Notre Dame Joins BC in ACC – As Partial Member



In a move that caught probably all ACC fans off-guard on Wednesday morning, Commissioner John Swofford announced that the conference will add Notre Dame as a partial member. The Irish are already joining Boston College in Hockey East, but they will now be aligned with the Eagles in all other sports – except, of course, football.

It could be two more seasons before Notre Dame completes the move, as Big East rules stipulate a 27-month window. They held Syracuse and Pittsburgh to it as those two programs tried to flee, but West Virginia paid more to get out early. Speaking of exit fees, in equally-important news, the ACC raised theirs to over $50 million, meaning everybody currently in the conference will almost certainly stay put.

There are a couple different things to take out of this announcement, the shockwaves of which are going to rip through the BC fanbase all day. First, getting this out of the way, the ACC is an excellent academic conference made better by Notre Dame’s entry. Including Boston College and Notre Dame, there are some fine schools there, including Duke, Wake Forest, and Virginia. The Irish had a better home here academically than just about anywhere else.

Onto the football side of it, and that’s the one about which most will be wondering. Personally, I am not in love with the “partial member” business, but Notre Dame is adamant about retaining their independence. Notre Dame will, however, become what essentially amounts to a partial football member, committing to play five ACC teams a year on a rotating basis. One would imagine that BC will be one of them at fairly regular intervals. For our school on that front, nothing will change.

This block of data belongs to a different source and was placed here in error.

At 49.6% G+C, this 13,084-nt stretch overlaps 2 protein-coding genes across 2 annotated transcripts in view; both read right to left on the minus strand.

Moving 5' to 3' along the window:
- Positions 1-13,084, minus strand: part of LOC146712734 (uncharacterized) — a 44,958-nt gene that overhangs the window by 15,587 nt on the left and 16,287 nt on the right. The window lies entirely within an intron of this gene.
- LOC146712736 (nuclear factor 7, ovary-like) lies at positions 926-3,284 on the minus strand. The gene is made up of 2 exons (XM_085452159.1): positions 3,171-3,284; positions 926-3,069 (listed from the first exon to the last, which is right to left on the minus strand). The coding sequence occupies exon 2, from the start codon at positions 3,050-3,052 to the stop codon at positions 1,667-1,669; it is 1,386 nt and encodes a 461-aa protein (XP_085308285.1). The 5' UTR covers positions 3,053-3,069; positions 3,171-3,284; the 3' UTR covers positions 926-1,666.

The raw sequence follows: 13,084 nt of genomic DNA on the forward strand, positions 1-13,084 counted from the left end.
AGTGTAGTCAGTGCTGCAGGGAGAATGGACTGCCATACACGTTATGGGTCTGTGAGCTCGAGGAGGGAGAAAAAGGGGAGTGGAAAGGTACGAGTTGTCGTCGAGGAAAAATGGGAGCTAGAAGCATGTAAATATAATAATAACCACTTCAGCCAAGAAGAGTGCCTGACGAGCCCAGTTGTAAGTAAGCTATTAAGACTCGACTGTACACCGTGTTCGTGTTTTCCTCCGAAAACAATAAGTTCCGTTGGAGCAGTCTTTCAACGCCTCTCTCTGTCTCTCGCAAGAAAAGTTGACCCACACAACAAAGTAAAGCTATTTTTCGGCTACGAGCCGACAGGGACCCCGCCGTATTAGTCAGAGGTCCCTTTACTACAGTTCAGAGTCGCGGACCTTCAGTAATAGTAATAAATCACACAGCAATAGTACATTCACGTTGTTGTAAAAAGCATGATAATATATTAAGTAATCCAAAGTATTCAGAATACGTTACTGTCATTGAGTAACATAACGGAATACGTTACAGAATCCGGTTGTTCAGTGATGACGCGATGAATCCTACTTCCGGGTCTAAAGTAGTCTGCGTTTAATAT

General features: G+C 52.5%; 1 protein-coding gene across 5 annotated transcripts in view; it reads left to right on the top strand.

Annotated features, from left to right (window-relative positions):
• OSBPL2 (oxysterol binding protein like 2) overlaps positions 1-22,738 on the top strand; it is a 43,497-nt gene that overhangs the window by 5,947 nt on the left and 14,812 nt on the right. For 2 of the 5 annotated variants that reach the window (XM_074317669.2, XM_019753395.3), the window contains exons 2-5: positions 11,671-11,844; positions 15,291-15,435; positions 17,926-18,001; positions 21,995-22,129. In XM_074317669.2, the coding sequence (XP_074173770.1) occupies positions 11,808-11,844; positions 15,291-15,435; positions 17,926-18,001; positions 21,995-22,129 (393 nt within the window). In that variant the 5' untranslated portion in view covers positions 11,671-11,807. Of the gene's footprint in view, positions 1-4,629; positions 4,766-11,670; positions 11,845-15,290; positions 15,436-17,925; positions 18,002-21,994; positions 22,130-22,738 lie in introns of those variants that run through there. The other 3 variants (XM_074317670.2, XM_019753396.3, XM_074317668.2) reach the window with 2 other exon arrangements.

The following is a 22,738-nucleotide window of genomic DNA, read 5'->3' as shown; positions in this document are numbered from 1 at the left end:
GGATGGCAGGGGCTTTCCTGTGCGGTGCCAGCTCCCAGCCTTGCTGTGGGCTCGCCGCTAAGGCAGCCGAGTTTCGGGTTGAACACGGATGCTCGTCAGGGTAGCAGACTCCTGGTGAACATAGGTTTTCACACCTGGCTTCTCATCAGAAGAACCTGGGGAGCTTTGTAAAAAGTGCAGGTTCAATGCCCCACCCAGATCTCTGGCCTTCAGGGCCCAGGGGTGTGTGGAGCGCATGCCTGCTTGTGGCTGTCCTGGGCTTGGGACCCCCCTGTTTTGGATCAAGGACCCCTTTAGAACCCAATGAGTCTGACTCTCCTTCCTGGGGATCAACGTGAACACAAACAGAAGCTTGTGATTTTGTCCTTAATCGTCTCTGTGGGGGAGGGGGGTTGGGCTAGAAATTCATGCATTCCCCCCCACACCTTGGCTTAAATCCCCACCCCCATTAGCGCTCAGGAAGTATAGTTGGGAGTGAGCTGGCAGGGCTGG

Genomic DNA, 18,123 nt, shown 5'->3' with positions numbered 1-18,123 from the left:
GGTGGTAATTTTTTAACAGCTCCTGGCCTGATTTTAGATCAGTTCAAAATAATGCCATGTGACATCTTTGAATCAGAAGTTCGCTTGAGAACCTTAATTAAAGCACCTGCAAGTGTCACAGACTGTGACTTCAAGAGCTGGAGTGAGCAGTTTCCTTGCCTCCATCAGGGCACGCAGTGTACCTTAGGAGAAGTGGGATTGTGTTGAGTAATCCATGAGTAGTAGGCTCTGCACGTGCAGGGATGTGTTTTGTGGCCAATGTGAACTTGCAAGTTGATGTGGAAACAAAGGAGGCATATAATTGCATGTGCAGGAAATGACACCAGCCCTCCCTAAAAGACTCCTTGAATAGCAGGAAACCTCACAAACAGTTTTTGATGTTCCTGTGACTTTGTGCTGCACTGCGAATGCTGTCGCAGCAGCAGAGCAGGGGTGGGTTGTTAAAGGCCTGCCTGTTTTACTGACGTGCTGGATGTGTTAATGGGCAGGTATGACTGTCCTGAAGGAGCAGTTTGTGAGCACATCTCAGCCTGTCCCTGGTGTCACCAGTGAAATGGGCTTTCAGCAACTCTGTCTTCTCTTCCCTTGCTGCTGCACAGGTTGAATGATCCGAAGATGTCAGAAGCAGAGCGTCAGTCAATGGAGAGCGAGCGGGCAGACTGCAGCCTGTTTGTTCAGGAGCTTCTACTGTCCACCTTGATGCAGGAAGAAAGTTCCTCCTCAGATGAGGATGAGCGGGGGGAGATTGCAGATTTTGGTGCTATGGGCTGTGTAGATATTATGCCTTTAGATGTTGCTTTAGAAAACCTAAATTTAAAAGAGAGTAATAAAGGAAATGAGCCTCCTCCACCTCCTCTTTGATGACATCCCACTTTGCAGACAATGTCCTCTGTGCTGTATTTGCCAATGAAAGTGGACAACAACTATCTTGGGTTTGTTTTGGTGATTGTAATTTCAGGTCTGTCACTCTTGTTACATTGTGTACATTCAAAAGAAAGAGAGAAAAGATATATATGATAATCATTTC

This creates a bit of a logistical issue in all of the other sports, as the ACC will go to 15 members. That would be difficult to schedule and causes problems in, say, designing a bracket for the ACC Tournament in basketball. If Notre Dame refuses to go for a full membership, the ACC may have to add a 16th school as a non-football member. This would keep football at 14 teams and even out all other sports at 16. The ACC will probably have to go this route for now, and your guess is as good as mine as to who that will be. One scenario is that the ACC raids the Big East again for one of their basketball schools, perhaps Villanova or Georgetown. The other scenario is that Notre Dame eventually gives in and becomes a full member, and they eventually might, in which case the ACC adds another full member and becomes a viable 16-team conference. Either way, the ACC isn’t sitting at 15 in anything.

There are BC fans out there right now looking for some upshot to this deal, aside from a few of the things mentioned and getting to play our rivals across all sports. One that I came up with is that with Syracuse, Pittsburgh, and now Notre Dame coming aboard, Boston College really does not have to worry about the geographical isolation thing anymore. For years, BC was on an island with the nearest school being Maryland, but there are three other northern schools in the mix. Another upside for Eagles fans who hold grudges is that this is probably very bad news for UConn and their attempt to jump into the conference.

This story has only begun to unfold.